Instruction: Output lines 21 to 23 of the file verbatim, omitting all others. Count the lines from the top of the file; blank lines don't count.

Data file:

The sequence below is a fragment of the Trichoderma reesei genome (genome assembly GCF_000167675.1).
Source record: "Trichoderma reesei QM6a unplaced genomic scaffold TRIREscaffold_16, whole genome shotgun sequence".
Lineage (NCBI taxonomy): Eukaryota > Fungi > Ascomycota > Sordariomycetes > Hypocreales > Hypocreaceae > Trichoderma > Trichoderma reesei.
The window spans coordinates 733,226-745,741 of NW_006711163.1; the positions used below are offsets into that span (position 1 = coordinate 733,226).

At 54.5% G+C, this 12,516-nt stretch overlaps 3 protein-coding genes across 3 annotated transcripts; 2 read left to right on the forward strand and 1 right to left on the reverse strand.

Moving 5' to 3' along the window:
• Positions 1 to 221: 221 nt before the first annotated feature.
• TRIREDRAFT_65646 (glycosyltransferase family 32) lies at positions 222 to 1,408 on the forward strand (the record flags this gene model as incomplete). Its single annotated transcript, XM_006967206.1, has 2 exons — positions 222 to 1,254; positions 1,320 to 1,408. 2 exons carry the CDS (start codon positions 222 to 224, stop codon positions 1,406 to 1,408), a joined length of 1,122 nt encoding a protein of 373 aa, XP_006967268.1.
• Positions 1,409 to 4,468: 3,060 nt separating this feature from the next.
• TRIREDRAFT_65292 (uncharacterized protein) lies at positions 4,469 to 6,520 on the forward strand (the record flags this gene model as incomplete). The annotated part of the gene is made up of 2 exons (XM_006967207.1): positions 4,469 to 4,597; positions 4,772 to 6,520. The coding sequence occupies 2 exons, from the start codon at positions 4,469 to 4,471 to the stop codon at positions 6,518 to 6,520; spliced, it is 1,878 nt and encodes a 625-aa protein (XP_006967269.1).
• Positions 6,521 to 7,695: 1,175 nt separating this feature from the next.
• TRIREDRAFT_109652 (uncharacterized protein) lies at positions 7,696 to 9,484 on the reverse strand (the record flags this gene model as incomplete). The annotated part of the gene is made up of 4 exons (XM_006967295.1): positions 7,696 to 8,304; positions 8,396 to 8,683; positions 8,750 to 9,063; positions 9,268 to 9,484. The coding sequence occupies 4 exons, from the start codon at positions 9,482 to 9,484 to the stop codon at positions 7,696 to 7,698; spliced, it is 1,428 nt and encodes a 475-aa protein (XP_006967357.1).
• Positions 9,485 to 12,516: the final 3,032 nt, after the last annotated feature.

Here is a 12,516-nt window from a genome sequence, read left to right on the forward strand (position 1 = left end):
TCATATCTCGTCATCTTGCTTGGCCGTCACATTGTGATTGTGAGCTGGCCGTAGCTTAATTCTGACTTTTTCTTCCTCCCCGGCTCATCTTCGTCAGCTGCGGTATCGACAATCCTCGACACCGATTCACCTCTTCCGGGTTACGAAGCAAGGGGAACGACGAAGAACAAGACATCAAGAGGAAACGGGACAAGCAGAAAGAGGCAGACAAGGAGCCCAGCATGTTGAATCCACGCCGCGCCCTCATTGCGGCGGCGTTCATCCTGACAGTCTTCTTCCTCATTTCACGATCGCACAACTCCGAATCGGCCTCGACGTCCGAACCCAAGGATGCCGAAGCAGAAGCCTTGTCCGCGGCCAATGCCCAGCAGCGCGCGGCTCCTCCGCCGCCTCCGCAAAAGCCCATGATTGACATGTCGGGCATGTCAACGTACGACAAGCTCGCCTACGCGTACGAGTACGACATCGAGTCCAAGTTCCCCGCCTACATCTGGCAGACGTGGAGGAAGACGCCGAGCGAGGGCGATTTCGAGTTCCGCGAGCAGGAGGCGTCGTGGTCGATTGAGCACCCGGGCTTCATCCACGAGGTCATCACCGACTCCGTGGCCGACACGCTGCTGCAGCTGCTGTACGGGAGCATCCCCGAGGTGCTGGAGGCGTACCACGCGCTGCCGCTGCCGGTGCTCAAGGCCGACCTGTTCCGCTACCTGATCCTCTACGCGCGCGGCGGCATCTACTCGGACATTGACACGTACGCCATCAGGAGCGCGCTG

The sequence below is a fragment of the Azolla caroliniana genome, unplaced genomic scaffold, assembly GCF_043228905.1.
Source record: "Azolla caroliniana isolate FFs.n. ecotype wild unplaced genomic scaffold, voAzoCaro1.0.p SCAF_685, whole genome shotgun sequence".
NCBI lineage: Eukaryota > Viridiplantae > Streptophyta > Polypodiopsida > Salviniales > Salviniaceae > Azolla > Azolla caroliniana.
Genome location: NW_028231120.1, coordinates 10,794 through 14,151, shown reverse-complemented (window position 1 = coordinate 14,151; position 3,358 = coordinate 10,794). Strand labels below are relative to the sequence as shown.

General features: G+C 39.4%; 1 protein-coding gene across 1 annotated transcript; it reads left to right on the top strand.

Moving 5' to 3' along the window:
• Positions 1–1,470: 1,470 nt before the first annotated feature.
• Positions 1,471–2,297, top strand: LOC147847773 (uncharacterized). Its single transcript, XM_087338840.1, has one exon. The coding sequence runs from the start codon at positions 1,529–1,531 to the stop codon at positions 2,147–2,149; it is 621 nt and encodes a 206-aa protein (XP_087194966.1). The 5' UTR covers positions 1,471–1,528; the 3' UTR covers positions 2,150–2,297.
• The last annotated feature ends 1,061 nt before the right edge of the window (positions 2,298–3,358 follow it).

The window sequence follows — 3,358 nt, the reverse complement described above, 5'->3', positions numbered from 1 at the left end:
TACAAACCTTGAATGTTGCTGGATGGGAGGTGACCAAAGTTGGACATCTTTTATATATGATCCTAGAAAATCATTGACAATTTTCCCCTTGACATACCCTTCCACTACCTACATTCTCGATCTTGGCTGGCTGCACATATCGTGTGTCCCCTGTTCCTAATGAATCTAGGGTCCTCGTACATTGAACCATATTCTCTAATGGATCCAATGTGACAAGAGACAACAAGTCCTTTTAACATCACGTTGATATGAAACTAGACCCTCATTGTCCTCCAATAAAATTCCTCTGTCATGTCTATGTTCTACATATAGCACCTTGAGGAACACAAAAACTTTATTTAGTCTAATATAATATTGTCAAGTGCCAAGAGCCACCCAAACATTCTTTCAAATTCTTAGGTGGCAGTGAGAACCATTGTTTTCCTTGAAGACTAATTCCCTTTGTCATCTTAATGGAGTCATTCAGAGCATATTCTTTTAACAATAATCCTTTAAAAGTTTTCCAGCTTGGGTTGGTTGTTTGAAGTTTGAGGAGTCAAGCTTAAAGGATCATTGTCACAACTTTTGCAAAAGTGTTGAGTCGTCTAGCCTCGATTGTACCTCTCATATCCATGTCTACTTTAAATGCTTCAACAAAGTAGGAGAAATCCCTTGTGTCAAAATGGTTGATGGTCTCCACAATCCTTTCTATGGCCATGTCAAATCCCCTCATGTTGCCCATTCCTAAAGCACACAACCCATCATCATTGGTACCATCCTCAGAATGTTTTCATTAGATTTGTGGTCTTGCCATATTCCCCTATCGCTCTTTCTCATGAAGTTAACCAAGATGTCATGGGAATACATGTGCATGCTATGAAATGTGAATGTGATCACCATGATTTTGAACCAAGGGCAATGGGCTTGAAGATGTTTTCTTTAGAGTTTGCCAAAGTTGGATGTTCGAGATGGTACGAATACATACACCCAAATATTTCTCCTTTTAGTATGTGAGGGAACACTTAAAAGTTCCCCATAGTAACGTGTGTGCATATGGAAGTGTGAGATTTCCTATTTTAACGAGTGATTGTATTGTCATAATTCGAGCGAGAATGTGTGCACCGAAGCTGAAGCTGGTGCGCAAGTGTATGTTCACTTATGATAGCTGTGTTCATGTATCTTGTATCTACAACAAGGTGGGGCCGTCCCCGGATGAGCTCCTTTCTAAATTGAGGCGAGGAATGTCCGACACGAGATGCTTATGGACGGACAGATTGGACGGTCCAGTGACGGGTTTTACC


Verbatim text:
Moving 5' to 3' along the window:
• Positions 1–1,470: 1,470 nt before the first annotated feature.
• Positions 1,471–2,297, top strand: LOC147847773 (uncharacterized). Its single transcript, XM_087338840.1, has one exon. The coding sequence runs from the start codon at positions 1,529–1,531 to the stop codon at positions 2,147–2,149; it is 621 nt and encodes a 206-aa protein (XP_087194966.1). The 5' UTR covers positions 1,471–1,528; the 3' UTR covers positions 2,150–2,297.